Mother Tongue Preservation

22May10

Should we as International educators promote and help families maintain students’ home language (native language, mother tongue)?   Of course we should!  Many International students come to school with a language different than that of the academic or ‘target’ language. And we know from research, that a STRONG first language is the best predictor of a strong second language.

Jim Cummins states:

The level of development of children’s mother tongue is a strong predictor of their second language development. Children who come to school with a solid foundation in their mother tongue develop stronger literacy abilities in the school language….Children’s knowledge and skills transfer across languages from the mother tongue they have learned in the home to the school language…the concepts, language, and literacy skills that children are learning in the majority language can transfer to the home language.

Fantastic!  So…as educators is it correct to tell families that they need to interact more with their child in their native tongues?  Should we be pushy and a bit bossy about telling parents to read and have fun with literacy in their home languages?  Why not?!  (well, not the bossy part–just facilitate suggestions.) Schools cannot do it all, but providing parent education workshops, web-links, research, and brochures are all some ways to promote growing a balanced multilingual learner who has a strong sense of cultural roots.  Here is a link on tips for parents!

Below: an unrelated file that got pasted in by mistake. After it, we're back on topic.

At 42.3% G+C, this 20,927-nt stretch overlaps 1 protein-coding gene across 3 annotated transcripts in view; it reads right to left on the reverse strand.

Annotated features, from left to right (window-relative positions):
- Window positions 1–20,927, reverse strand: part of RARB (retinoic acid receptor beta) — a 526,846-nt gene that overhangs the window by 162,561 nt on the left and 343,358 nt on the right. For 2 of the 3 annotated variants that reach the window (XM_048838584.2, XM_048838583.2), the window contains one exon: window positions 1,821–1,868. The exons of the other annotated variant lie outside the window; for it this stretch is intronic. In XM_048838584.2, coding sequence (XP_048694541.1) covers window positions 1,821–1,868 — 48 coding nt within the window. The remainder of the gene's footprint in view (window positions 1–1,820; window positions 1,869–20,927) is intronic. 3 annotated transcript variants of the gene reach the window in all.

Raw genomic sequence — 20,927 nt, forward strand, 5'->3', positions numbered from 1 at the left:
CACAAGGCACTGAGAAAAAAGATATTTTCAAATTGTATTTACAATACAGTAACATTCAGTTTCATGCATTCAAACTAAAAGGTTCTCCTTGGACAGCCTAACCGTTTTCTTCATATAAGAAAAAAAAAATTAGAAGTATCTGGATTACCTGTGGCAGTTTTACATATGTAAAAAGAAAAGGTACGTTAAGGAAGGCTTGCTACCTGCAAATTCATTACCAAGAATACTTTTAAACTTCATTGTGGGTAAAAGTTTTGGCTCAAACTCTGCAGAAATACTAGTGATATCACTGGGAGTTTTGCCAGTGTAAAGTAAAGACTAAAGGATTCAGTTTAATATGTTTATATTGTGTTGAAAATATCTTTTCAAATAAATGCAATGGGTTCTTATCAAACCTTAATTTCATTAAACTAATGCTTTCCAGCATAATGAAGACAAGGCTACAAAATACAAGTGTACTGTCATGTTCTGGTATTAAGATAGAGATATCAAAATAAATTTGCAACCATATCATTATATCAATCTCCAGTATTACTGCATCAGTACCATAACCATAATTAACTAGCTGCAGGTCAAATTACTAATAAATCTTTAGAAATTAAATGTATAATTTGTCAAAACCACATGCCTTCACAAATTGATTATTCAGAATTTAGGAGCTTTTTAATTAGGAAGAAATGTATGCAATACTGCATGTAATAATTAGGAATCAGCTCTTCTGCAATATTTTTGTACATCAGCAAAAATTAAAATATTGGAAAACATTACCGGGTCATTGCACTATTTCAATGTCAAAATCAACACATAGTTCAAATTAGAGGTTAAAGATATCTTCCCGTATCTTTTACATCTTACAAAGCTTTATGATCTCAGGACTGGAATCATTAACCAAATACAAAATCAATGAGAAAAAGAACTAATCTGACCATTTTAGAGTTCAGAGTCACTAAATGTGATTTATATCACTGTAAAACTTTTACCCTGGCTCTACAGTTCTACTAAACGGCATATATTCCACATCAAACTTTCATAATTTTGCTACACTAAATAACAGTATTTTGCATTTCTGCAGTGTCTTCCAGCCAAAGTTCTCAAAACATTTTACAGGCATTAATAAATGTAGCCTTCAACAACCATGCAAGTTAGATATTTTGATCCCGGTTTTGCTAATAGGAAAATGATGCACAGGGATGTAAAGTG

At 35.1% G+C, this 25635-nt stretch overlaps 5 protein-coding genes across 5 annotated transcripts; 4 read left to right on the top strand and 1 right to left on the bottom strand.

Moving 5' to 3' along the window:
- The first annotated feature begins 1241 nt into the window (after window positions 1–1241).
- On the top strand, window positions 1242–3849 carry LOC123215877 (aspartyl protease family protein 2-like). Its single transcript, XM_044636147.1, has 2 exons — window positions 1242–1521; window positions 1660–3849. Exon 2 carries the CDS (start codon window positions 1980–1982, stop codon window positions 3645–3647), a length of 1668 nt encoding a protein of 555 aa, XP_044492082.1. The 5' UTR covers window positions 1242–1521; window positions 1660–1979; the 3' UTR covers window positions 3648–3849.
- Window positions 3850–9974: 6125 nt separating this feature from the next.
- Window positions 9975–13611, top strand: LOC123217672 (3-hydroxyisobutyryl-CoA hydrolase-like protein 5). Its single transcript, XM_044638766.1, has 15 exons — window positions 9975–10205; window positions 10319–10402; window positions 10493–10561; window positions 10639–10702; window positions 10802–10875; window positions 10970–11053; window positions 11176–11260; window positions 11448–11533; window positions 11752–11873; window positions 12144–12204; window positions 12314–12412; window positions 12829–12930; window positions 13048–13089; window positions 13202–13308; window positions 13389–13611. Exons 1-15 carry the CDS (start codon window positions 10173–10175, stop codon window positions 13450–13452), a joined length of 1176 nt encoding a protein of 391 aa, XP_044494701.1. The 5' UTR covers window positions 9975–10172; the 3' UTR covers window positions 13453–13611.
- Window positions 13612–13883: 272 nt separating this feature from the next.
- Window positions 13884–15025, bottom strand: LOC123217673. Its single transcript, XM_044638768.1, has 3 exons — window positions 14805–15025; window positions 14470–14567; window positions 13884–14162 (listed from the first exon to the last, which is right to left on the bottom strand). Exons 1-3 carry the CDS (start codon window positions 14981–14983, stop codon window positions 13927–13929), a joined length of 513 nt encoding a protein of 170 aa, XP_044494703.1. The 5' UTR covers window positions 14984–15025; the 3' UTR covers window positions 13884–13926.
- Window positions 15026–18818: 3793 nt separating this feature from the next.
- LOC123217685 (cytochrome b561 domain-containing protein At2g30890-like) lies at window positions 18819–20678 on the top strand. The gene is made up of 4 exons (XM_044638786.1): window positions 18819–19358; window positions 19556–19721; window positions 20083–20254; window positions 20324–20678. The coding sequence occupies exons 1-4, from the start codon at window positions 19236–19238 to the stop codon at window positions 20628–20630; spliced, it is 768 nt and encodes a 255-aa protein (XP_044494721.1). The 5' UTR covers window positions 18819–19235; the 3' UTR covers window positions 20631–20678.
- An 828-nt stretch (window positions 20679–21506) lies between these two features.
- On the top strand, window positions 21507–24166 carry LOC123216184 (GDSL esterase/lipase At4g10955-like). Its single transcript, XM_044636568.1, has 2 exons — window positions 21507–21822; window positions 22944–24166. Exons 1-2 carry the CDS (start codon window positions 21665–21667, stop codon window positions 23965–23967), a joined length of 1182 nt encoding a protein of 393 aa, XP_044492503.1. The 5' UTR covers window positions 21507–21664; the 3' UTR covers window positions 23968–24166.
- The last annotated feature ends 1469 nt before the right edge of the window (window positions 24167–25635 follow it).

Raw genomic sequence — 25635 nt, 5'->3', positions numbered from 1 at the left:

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One Response to “Mother Tongue Preservation”

  1. 1 Rick

    Hi Susi,

    I do feel that at times teachers should and have to tell parents a couple of things. It seems they have forgotten they also play a major role in their children’s education as well as their upbringing. As you said, schools can’t do it all and, in my view, many of the problems we face these days could be solved if parents were more present. Not surprisingly, it’s usually the parents of good students who come to school to meet teachers and find out about their children’s development whereas teachers have to beg for parents of disruptive children to come to school and care a tiny bit about their own children.
    I also agree with the fact that a strong literacy in the L1 is an asset in L2 learning. No arguing against that! But I guess one key point is having parents interact with their children. However, what we see more and more often is a TV set (r nowadays the Internet and computers) taking the centre stage while family values and interaction dims to a minimum.
    Cheers from your Brazilian buddy,

    Henrick


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